TAMPA — People in Tampa's historic Hyde Park love their neighborhood. And they generally like the Gasparilla pirate parade.
But some hate what Gasparilla does to Hyde Park.
Overwhelming crowds. Drunken teenagers. Indiscreet sex. Fights over portable toilets. Paradegoers vomiting, urinating and defecating in the street.
All add up to "legitimate safety and planning concerns," says the Historic Hyde Park Neighborhood Association.
The 200-member association raised those concerns with the city and parade organizer EventFest in the months leading up to Saturday's Pirate Fest parade, which could draw more than 400,000 people.
"The neighborhood itself that's hosting it is not too happy, and we really have no place to go," said association vice president Jack Wyatt, who presented the group's position at a meeting in November.
And it's not just Hyde Park. Talk to people who live near the parade route on Bayshore Boulevard, and you hear true ambivalence.
"This is the pride of Tampa," said Vicki Pollyea, president of the Bayshore Gardens Neighborhood Association. "I grew up here. I was born here. I love Gasparilla. That said, I lock my door and stay inside now."
Noting that she was speaking for herself and not her association, she added, "the day of the parade, there's more a feeling that we're under siege. That's how neighbors refer to it."
Leland Baldwin sees the worst of it.
Baldwin, a former prosecutor, runs the St. John's Episcopal Church Safe House, a refuge for teenagers who have had too much to drink.
She describes finding a 26-year-old woman from New York passed out in the bushes behind her church, fights, people having sex in public and two young women, skirts hiked up and panties pulled down, "taking a poo-poo right on the sidewalk."
"It goes against everybody's grain when you see something like that," she said.
"We were like, 'Wow, we didn't realize that was going on with you,' " said Shannon Edge, Tampa's director of neighborhood and community relations. "That was eye-opening, and that was disturbing."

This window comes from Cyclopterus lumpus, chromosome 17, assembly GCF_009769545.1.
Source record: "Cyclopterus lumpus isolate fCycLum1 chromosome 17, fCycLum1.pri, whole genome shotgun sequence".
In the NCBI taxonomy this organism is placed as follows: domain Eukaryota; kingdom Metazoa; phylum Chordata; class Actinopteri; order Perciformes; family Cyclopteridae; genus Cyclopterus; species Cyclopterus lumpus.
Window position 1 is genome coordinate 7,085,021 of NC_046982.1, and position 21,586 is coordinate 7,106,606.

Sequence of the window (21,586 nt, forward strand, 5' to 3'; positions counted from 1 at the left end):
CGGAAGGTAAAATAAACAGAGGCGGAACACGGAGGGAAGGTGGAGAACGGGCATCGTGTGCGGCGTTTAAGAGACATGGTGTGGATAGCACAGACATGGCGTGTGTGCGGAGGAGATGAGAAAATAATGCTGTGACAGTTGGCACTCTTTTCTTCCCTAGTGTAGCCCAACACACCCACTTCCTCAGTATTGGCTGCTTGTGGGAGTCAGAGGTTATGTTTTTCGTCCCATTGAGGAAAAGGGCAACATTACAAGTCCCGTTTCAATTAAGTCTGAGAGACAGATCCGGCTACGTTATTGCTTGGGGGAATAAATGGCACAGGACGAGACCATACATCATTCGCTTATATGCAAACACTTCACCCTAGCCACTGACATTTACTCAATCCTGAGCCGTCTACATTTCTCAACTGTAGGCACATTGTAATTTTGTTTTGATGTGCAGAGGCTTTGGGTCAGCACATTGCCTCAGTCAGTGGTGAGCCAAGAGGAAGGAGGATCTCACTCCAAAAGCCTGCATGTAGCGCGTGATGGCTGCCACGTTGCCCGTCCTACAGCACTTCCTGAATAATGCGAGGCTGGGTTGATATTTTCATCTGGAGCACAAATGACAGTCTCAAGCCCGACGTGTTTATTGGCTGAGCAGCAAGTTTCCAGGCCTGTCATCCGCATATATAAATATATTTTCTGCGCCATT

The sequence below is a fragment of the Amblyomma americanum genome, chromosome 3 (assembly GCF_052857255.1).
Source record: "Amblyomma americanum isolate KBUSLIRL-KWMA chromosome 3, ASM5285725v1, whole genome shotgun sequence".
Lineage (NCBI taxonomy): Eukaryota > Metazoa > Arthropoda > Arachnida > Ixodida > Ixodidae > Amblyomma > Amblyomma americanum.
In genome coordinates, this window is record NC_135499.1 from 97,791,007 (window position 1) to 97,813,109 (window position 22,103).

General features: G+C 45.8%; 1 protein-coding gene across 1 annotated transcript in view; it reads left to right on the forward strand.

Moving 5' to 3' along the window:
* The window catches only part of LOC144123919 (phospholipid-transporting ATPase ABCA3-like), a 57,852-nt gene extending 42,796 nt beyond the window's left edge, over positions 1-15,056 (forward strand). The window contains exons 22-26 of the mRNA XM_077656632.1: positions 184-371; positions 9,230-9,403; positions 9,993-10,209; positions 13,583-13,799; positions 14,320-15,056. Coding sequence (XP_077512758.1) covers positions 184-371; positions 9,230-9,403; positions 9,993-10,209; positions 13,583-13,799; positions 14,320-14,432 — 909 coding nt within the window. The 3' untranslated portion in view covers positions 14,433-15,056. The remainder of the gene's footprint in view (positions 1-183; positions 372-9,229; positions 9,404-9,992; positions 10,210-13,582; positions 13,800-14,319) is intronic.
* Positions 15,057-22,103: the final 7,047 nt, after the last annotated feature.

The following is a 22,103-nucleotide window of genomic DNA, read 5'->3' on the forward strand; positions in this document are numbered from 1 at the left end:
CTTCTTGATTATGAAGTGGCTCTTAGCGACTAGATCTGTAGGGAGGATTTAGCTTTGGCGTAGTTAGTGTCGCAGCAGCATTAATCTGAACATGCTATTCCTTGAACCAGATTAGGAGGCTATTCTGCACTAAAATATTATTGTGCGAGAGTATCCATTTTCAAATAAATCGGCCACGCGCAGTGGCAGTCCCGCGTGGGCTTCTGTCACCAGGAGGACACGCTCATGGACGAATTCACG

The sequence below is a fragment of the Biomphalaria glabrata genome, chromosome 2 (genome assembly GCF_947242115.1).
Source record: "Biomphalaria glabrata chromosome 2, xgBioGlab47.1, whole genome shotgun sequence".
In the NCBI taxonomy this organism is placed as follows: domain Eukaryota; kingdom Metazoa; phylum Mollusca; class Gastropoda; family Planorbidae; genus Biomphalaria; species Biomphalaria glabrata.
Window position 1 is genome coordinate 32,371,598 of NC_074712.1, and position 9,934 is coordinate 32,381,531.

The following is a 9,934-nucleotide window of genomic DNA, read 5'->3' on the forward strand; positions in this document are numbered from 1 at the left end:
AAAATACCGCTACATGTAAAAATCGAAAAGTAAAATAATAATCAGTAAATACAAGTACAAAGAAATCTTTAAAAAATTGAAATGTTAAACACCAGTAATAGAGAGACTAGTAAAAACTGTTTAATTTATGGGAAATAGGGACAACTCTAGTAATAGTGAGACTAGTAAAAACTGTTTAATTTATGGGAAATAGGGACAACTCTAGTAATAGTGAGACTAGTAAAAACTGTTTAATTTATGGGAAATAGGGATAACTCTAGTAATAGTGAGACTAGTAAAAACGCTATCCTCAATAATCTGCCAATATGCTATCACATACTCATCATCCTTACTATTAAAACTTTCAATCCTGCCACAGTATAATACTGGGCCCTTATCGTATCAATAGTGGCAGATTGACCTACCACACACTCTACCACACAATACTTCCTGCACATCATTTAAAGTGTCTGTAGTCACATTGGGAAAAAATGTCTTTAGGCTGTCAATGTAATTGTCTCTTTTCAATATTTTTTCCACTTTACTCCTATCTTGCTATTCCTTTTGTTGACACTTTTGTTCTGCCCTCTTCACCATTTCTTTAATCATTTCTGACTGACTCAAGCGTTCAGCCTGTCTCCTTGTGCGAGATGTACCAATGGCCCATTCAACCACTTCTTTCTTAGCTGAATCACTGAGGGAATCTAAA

Several things have changed Gasparilla to magnify its impact on neighborhoods, residents and others say.
First, the event grew explosively after 1988, when Ye Mystic Krewe moved it from Monday to Saturday.
Also, neighborhood groups say the number of bleacher seats and corporate hospitality tents take up more and more space. But they accommodate only an estimated 7 percent of the crowd.
"That means 93 percent of the people are in our yards," Wyatt said. "I don't know if that's safe."
At the same time, the popular children's parade, which took place Jan. 24 this year, seems to draw away the moderating influence of families with children. So the scene at Pirate Fest is less Ozzie and Harriet, more Ozzy Osbourne.
"This is more of an older crowd than the children's parade," Tampa police Maj. Marc Hamlin said. "It is more challenging primarily because of the alcohol."
Both the city and EventFest have taken steps to address residents' concerns.
Police will have more than 1,000 officers, sheriff's deputies and Highway Patrol troopers working the event. That will include a large contingent of undercover officers watching trouble spots identified by residents.